“So, we created a website and advertised it for rent there and on Airbnb. Very quickly, we had inquiries coming in and before we knew it, we had our first guests.” Veronica wanted to add a personal touch to her venture, in the form of a ‘welcome box’. To make this as farm-orientated as possible, she got some laying hens.
“We always kept hens when I was growing up so I knew a bit about them. So we got a few Rhode Island Reds. They produce the best eggs and are great layers,” she says.
“I started adding the eggs, along home baked goods, to a welcome box for our guests and it went down a treat.”
Veronica has since increased her hen numbers, but she has had to take some extreme steps to protect them from predators.
“Mink proved to be a massive problem for us. There seems to be an abundance of them around here,” she says. “One day my daughter went out and found all of our hens flat, dead and lined in a row. It was horrifying.
“Mink are persistent and will dig underground to reach their pray so keeping them out is difficult.”
Richard built an insulated, concreted-based shed with slats.
“It’s like garage with low gates and slats. It keeps the predators out and keeps the hens safe, so it’s been working well,” she says.
The Mannions found that their visitors were extremely interested in the farm, prompting a new idea.
“Life is always busy on a farm. Every season brings something new and we knew that if we opened our farm for our visitors to explore, it would work well,” says Veronica.
“We take on around 15 pet lambs every spring. We feed them little and often in their natural pattern, every two hours or so, not just twice a day. We let our visitors help with feeding them, which always goes down well.
“Then, in the summer, when Richard is shearing, the visitors can come and watch. This is particularly popular with those from outside of Ireland.”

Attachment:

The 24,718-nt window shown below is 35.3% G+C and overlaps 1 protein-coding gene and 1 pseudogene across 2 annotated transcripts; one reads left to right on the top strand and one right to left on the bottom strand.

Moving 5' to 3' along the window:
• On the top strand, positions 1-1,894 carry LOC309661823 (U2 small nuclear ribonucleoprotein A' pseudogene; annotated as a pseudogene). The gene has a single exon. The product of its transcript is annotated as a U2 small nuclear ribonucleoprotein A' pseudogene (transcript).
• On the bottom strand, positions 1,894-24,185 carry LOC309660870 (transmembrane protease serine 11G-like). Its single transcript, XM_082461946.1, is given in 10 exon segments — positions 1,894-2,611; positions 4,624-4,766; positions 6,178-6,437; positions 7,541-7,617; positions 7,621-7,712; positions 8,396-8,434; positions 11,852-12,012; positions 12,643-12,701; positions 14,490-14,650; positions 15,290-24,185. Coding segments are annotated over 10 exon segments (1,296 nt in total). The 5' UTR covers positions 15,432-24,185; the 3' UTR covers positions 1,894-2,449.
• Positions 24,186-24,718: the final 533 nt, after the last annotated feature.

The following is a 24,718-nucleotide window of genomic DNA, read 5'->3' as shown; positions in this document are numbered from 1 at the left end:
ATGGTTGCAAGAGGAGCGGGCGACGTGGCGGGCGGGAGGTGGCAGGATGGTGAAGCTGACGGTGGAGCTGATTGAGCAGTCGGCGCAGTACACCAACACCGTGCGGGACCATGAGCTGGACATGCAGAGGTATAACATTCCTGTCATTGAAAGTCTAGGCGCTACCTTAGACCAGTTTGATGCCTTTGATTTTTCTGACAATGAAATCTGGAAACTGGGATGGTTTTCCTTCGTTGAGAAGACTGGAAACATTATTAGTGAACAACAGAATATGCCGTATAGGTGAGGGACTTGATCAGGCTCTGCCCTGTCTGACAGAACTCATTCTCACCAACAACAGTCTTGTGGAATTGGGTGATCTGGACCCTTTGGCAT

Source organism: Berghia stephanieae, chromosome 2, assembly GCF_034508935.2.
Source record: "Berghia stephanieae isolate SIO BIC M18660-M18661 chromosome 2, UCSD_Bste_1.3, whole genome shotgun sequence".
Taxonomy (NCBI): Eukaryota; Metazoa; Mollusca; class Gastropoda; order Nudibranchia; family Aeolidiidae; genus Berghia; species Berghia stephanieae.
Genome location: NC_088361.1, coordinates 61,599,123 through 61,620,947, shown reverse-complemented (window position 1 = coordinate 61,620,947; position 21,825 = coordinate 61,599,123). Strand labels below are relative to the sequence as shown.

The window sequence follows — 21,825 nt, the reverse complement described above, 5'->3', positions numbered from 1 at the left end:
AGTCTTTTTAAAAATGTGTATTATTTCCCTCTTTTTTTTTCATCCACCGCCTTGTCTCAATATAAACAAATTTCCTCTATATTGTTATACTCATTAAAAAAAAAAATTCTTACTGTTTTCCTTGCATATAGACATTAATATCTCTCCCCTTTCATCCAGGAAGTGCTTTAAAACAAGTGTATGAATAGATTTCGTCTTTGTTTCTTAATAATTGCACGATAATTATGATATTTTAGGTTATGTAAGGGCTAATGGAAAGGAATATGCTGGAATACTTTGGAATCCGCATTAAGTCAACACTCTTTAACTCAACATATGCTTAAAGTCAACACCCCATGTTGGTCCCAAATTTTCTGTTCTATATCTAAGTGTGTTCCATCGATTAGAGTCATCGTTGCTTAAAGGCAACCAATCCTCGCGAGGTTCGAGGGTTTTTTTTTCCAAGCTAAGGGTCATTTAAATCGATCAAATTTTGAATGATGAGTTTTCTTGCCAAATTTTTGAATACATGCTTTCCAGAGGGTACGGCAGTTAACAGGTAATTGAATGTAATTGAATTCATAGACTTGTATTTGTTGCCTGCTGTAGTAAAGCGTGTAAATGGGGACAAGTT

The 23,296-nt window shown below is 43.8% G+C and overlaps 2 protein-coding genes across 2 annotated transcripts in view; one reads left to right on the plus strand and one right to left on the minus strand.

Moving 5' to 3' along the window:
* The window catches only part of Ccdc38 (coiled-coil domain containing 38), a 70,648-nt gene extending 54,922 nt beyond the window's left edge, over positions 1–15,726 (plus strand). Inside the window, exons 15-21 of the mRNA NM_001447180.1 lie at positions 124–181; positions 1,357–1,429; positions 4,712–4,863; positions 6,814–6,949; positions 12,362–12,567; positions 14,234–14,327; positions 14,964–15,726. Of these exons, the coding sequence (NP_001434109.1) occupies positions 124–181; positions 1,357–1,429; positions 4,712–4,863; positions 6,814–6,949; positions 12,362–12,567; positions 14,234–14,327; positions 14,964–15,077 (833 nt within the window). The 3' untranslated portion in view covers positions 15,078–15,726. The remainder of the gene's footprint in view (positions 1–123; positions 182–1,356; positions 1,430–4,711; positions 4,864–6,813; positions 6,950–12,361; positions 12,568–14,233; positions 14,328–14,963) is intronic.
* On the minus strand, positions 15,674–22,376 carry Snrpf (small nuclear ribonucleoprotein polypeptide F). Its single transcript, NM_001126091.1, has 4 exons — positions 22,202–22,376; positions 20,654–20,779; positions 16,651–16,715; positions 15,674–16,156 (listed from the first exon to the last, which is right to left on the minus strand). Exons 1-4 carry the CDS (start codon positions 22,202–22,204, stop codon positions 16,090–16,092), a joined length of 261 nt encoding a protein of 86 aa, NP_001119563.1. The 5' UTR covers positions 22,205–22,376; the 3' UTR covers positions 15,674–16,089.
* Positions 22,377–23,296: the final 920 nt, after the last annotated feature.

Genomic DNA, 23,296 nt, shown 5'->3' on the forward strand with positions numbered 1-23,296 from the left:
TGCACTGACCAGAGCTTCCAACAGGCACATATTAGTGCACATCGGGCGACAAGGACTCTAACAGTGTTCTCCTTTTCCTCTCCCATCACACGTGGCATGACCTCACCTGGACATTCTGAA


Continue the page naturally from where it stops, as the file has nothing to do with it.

Veronica and Richard’s farm is steeped in tradition, with ancient stone walls outlining the fields, large Famine beds still visible and fairy forts dotted around the land.
Visitors can take a scenic walk through the farm and experience the best of Irish heritage and traditional farming.
How much time was needed to get the business off the ground?
To get to where we are now, it’s taken over two years. We did things gradually, when we were sure we had a market for each aspect.
Was financing readily available from the banks?
Financing wasn’t really required for what we did, but there are various types of start-up loans available for farm businesses.
Was there any grant aid available?
We got a Trading Online Voucher from our Local Enterprise Office to set up our website. It was a great help.
Did you find any support bodies or agencies particularly helpful?
Mayo LEO has been excellent for advice and assistance.
Do you need any licence or need to register with any bodies?
We are registered with Mayo County Council for tourism.
Was insurance required?
Yes, we have farm insurance and public liability insurance.
Was planning permission required?
Yes, for the house and all builds on the farm.
If you could go back in time, is there anything you would do differently?
Yes, I’d have created a website, blog and social media platforms sooner.
They have given us a deep appreciation of where we live, our home, the landscape and our community as a place people want to stay and explore.
We’re grateful for the journey because we’ve met and connected with people from Korea, India, Israel and America, all on our sheep farm.